I'm not hearing any boomy 'noises' per se, but, yes, the recording itself is rather boomy at times and then seems to get tinny and then boomy again. Is the guitarist moving the guitar back and forth from the mikes? The boominess I'd think would be a result of the proximity effect and possibly of being too close to the 'sound hole' of the guitar. Basically, I think you're looking at a mike placement issue here. Out of curiosity, did you have the mikes directly connected to your computer (or sound card) or was there some type of intermediate interface like a mixing board?
Hi, I have the mic's connected to my mixer and the mixer is connected to a USB audio interface and then into my laptop.
I think your right about the mic's being too close to the sound hole!
Is there a way I can cure this in Audition CS6?
Thanks for your reply.
I think its going to be pretty tricky to fix this issue. Equalization is going to be your best bet most likely.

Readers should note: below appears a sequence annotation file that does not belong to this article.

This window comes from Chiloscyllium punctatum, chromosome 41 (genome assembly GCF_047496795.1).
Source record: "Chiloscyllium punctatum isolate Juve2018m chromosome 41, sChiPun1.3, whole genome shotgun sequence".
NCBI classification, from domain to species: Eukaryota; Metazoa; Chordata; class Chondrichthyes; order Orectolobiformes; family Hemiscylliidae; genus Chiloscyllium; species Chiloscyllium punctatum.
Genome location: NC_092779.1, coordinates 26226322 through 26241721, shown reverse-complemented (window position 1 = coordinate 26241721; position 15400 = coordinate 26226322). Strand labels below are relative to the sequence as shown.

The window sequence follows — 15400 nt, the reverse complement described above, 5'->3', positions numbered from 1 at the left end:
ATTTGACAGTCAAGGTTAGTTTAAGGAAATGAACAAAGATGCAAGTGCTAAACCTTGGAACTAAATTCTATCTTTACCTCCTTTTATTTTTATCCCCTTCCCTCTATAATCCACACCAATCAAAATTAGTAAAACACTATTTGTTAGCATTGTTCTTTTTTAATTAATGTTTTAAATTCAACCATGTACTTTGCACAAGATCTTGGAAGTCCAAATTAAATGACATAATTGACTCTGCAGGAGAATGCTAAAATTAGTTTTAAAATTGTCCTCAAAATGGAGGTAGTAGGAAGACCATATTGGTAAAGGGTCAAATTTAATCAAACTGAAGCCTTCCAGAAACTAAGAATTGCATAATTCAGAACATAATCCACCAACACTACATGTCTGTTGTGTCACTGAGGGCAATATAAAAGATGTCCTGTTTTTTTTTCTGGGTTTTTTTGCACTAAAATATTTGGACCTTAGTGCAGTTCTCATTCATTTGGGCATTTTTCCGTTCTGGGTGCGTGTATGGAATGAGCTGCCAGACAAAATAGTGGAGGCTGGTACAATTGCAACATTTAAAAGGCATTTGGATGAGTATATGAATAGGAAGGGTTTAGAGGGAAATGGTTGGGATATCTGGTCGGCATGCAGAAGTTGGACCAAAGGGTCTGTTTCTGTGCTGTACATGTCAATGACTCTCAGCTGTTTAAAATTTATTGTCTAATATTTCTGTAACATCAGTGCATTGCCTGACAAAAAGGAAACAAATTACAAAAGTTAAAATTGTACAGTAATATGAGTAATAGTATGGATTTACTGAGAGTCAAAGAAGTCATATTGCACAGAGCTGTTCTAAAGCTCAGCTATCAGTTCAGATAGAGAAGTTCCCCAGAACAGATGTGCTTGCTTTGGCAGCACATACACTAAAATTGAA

Late reply here, but using some EQ might help. Try this.
Apply the Parametric Equalizer. Use these settings:
HP, 140Hz, 24dB/Oct
Band 1, 230Hz, -6dB, Q: 5.7
The HP filter attenuates the low frequency energy. A lot of the boominess is there, especially just above 100Hz and below. There are also some harmonics being generated, which are especially noticeable around 230Hz. It may be overkill to reduce that frequency for the entire track, but it helps a lot for the boomy areas - so I think it's worth cutting a bit there as well.
You may want to drop the high frequencies a bit around the 2-4khz region. They are especially noticeable with the above bass cuts.